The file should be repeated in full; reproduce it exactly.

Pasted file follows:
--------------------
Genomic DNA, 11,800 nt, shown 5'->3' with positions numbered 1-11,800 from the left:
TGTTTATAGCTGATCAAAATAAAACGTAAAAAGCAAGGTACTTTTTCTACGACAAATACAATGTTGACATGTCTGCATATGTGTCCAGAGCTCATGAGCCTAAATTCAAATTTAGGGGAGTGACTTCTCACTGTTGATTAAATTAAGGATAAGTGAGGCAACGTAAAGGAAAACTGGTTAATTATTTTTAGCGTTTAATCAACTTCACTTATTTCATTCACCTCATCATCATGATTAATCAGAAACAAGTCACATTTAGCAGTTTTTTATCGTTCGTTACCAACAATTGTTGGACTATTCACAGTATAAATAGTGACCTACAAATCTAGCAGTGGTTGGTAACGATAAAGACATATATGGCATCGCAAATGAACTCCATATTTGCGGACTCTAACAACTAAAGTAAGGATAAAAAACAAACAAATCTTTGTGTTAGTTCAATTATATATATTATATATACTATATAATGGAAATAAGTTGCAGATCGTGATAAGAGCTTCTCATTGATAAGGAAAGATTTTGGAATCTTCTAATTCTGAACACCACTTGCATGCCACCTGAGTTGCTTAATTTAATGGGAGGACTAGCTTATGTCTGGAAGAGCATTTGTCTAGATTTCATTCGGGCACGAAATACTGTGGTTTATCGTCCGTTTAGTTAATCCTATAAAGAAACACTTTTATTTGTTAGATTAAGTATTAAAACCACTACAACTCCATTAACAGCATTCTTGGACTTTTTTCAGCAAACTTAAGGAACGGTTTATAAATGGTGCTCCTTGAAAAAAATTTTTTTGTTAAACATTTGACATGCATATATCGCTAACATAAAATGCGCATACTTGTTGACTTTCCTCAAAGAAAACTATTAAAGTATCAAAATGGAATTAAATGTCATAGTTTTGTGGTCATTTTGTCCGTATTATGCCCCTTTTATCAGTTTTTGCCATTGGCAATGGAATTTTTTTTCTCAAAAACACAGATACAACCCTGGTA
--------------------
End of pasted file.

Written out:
Genomic DNA, 11,800 nt, shown 5'->3' with positions numbered 1-11,800 from the left:
TGTTTATAGCTGATCAAAATAAAACGTAAAAAGCAAGGTACTTTTTCTACGACAAATACAATGTTGACATGTCTGCATATGTGTCCAGAGCTCATGAGCCTAAATTCAAATTTAGGGGAGTGACTTCTCACTGTTGATTAAATTAAGGATAAGTGAGGCAACGTAAAGGAAAACTGGTTAATTATTTTTAGCGTTTAATCAACTTCACTTATTTCATTCACCTCATCATCATGATTAATCAGAAACAAGTCACATTTAGCAGTTTTTTATCGTTCGTTACCAACAATTGTTGGACTATTCACAGTATAAATAGTGACCTACAAATCTAGCAGTGGTTGGTAACGATAAAGACATATATGGCATCGCAAATGAACTCCATATTTGCGGACTCTAACAACTAAAGTAAGGATAAAAAACAAACAAATCTTTGTGTTAGTTCAATTATATATATTATATATACTATATAATGGAAATAAGTTGCAGATCGTGATAAGAGCTTCTCATTGATAAGGAAAGATTTTGGAATCTTCTAATTCTGAACACCACTTGCATGCCACCTGAGTTGCTTAATTTAATGGGAGGACTAGCTTATGTCTGGAAGAGCATTTGTCTAGATTTCATTCGGGCACGAAATACTGTGGTTTATCGTCCGTTTAGTTAATCCTATAAAGAAACACTTTTATTTGTTAGATTAAGTATTAAAACCACTACAACTCCATTAACAGCATTCTTGGACTTTTTTCAGCAAACTTAAGGAACGGTTTATAAATGGTGCTCCTTGAAAAAAATTTTTTTGTTAAACATTTGACATGCATATATCGCTAACATAAAATGCGCATACTTGTTGACTTTCCTCAAAGAAAACTATTAAAGTATCAAAATGGAATTAAATGTCATAGTTTTGTGGTCATTTTGTCCGTATTATGCCCCTTTTATCAGTTTTTGCCATTGGCAATGGAATTTTTTTTCTCAAAAACACAGATACAACCCTGGTA